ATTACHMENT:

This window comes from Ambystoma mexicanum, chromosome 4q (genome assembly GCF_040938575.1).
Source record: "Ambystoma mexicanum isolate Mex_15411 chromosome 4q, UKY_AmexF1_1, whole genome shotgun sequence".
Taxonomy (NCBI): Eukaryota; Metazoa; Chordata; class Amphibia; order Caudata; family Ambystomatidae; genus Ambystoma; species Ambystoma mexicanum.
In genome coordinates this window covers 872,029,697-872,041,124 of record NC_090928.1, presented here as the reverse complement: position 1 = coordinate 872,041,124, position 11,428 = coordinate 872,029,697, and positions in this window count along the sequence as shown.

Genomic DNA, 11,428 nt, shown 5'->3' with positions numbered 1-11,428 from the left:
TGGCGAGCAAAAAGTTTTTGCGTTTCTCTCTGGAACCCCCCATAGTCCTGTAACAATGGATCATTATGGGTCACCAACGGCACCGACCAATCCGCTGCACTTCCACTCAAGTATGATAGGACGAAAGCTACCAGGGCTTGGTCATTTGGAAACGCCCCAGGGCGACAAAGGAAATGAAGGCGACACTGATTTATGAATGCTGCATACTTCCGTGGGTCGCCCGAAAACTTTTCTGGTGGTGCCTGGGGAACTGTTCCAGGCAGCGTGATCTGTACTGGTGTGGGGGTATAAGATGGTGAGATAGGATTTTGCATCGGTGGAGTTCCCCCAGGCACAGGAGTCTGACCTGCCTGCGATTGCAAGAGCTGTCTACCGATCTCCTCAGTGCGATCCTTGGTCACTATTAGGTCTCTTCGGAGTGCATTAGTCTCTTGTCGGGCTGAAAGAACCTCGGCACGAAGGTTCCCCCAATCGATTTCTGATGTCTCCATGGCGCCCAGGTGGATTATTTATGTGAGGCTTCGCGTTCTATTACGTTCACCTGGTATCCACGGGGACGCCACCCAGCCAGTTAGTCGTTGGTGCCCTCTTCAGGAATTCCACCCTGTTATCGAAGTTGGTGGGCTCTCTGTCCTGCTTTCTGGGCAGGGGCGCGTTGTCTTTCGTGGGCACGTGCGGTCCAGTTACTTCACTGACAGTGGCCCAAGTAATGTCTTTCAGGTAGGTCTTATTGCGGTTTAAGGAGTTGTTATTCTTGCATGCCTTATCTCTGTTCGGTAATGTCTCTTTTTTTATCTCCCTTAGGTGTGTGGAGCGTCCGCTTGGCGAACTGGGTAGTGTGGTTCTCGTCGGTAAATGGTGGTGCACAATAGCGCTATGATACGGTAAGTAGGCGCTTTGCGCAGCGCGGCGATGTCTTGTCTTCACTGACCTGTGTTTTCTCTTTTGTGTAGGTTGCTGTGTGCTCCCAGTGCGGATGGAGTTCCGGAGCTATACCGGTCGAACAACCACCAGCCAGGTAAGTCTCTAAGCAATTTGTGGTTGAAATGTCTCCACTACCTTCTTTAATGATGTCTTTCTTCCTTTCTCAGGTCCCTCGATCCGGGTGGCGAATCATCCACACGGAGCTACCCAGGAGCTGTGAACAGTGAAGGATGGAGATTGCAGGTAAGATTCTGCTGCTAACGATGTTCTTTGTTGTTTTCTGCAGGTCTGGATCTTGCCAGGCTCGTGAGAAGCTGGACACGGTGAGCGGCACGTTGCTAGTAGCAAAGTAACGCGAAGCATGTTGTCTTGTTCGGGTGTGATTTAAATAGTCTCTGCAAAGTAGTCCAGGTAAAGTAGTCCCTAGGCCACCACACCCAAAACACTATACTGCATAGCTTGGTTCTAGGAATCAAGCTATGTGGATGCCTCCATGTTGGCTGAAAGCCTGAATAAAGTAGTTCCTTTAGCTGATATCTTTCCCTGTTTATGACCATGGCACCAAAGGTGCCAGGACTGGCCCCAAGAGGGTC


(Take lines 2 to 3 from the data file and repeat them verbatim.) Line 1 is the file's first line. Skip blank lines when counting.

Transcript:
Source record: "Ambystoma mexicanum isolate Mex_15411 chromosome 4q, UKY_AmexF1_1, whole genome shotgun sequence".
Taxonomy (NCBI): Eukaryota; Metazoa; Chordata; class Amphibia; order Caudata; family Ambystomatidae; genus Ambystoma; species Ambystoma mexicanum.